The Definition of Liberty from 1828 and earlier

Earlier

Where the spirit of the Lord is, there is liberty.  

II Corinthians 3:17

liberty bell video pic cover

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1828 edition of Webster’s American Dictionary

of the English Language

the definition of liberty:

Source

liberty

LIB’ERTY, n. [L. libertas, from liber, free.]

1. Freedom from restraint, in a general sense, and applicable to the body, or to the will or mind. The body is at liberty, when not confined; the will or mind is at liberty, when not checked or controlled. A man enjoys liberty, when no physical force operates to restrain his actions or volitions.

2. Natural liberty, consists in the power of acting as one thinks fit, without any restraint or control, except from the laws of nature. It is a state of exemption from the control of others, and from positive laws and the institutions of social life. This liberty is abridged by the establishment of government.

3. Civil liberty, is the liberty of men in a state of society, or natural liberty, so far only abridged and restrained, as is necessary and expedient for the safety and interest of the society, state or nation. A restraint of natural liberty, not necessary or expedient for the public, is tyranny or oppression. civil liberty is an exemption from the arbitrary will of others, which exemption is secured by established laws, which restrain every man from injuring or controlling another. Hence the restraints of law are essential to civil liberty.

The liberty of one depends not so much on the removal of all restraint from him, as on the due restraint upon the liberty of others.

In this sentence, the latter word liberty denotes natural liberty.

4. Political liberty, is sometimes used as synonymous with civil liberty. But it more properly designates the liberty of a nation, the freedom of a nation or state from all unjust abridgment of its rights and independence by another nation. Hence we often speak of the political liberties of Europe, or the nations of Europe.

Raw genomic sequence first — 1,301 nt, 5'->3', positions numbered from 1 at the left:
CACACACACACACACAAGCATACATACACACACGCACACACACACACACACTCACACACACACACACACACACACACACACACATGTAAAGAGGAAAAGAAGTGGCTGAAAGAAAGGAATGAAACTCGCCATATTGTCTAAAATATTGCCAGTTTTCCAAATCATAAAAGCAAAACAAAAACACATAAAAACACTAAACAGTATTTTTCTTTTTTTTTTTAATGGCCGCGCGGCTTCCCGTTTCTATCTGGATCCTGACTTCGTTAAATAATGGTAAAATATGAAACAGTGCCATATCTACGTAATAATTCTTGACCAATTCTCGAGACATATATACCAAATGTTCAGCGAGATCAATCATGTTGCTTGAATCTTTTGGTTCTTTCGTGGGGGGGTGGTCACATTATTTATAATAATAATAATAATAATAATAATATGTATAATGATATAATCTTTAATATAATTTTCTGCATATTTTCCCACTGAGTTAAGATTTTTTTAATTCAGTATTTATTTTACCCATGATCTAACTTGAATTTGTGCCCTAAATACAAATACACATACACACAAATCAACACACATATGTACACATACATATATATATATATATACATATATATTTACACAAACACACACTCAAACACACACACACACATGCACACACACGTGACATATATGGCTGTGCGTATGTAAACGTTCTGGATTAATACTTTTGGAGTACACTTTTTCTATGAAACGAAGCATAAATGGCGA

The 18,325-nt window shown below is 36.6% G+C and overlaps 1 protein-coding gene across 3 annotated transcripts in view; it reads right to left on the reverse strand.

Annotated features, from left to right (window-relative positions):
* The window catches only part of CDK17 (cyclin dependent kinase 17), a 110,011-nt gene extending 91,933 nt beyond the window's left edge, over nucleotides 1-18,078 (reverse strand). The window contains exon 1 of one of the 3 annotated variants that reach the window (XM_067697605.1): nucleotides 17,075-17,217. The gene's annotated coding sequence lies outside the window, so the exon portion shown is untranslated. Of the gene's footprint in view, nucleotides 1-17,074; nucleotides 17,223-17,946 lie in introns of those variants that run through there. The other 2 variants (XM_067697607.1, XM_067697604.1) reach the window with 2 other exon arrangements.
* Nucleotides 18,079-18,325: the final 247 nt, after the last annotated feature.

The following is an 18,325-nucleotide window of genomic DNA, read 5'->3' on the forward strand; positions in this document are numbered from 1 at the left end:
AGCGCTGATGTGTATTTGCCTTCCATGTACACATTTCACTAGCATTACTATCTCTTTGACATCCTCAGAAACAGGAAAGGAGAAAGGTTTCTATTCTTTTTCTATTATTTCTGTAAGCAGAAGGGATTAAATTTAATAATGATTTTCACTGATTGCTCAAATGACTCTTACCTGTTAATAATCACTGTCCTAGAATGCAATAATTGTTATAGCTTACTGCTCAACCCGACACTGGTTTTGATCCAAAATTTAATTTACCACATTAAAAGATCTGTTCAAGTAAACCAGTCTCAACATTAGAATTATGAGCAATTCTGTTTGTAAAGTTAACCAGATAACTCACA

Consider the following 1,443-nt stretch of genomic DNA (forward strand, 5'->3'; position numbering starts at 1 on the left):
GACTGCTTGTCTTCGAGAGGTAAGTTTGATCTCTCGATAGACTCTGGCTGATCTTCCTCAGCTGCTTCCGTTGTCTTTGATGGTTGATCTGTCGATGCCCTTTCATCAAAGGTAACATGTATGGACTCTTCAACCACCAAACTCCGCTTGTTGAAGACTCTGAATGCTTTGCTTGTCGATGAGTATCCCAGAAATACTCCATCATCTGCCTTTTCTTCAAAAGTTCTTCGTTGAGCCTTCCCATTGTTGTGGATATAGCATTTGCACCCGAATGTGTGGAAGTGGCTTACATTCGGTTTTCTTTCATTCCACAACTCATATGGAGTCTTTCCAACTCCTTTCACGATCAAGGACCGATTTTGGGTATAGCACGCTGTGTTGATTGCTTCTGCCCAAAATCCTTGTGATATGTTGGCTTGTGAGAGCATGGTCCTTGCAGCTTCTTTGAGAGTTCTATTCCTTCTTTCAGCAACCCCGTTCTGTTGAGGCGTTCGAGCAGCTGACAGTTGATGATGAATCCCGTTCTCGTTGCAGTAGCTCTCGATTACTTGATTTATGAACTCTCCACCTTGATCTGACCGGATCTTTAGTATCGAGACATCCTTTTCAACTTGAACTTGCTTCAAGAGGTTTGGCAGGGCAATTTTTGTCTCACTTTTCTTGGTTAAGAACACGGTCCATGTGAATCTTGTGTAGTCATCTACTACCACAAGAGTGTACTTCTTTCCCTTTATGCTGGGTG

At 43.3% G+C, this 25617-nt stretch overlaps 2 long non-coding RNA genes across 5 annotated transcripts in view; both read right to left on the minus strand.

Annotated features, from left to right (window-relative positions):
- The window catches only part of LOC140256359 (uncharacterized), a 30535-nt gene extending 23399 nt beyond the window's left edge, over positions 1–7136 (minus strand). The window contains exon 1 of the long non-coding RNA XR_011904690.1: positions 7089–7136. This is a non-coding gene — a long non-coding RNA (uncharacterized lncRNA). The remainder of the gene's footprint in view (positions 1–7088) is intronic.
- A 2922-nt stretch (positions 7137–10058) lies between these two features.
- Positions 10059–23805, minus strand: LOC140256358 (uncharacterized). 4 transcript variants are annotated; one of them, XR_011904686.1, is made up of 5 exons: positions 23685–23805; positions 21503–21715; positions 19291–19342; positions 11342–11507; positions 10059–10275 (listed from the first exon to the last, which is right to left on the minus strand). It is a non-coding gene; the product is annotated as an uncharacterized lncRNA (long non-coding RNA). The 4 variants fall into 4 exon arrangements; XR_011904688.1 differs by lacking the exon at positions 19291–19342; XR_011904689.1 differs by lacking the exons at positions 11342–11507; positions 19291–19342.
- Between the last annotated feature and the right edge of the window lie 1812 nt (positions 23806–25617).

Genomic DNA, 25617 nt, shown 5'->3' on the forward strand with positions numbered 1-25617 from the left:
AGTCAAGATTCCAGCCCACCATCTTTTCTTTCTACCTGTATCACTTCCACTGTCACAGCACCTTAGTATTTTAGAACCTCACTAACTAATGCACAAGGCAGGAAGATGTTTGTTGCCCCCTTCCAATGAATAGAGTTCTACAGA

5. Religious liberty, is the free right of adopting and enjoying opinions on religious subjects, and of worshiping the Supreme Being according to the dictates of conscience, without external control.

6. Liberty, in metaphysics, as opposed to necessity, is the power of an agent to do or forbear any particular action, according to the determination or thought of the mind, by which either is preferred to the other.

Freedom of the will; exemption from compulsion or restraint in willing or volition.

7. Privilege; exemption; immunity enjoyed by prescription or by grant; with a plural. Thus we speak of the liberties of the commercial cities of Europe.

8. Leave; permission granted. The witness obtained liberty to leave the court.

9. A space in which one is permitted to pass without restraint, and beyond which he may not lawfully pass; with a plural; as the liberties of a prison.

10. Freedom of action or speech beyond the ordinary bounds of civility or decorum. Females should repel all improper liberties.

To take the liberty to do or say any thing, to use freedom not specially granted.

To set at liberty, to deliver from confinement; to release from restraint.

To be at liberty, to be free from restraint.

Liberty of the press, is freedom from any restriction on the power to publish books; the free power of publishing what one pleases, subject only to punishment for abusing the privilege, or publishing what is mischievous to the public or injurious to individuals.

Posted by Sandra Crosnoe for Finding Gems & Sharing Them

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One Response to “The Definition of Liberty from 1828 and earlier”

  1. SCadmin Says:

    A little background may be in order. This post was prompted by my good friend Qadoshyah Fish here:

    http://cherokeecountygop.wordpress.com/2013/06/17/liberty-freedom-ok-gop-state-chair-dave-weston/

    My original comment there was as follows:

    “The bible says that where the Spirit of the Lord is, there is liberty.” II Cor. 3:17

    My limited understanding of this passage has grown over the years, but I would encourage everyone to ponder that the ability to be truly free comes from the Lord God. He is the only one who can set us free from the bondage of sin and death.

    And yet even our Creator God, the one who made us all, gave us freedom to choose to follow Him and His instructions or not (read about the garden of eden).

    Can our government do any less IF we espouse liberty at all with any level of sincerity?

    Set the captives free to serve the Lord or not, but remember that actions have consequences. They just do, because that is the way it is!

    You may enjoy the other comments there as well.

    Blessings/sc


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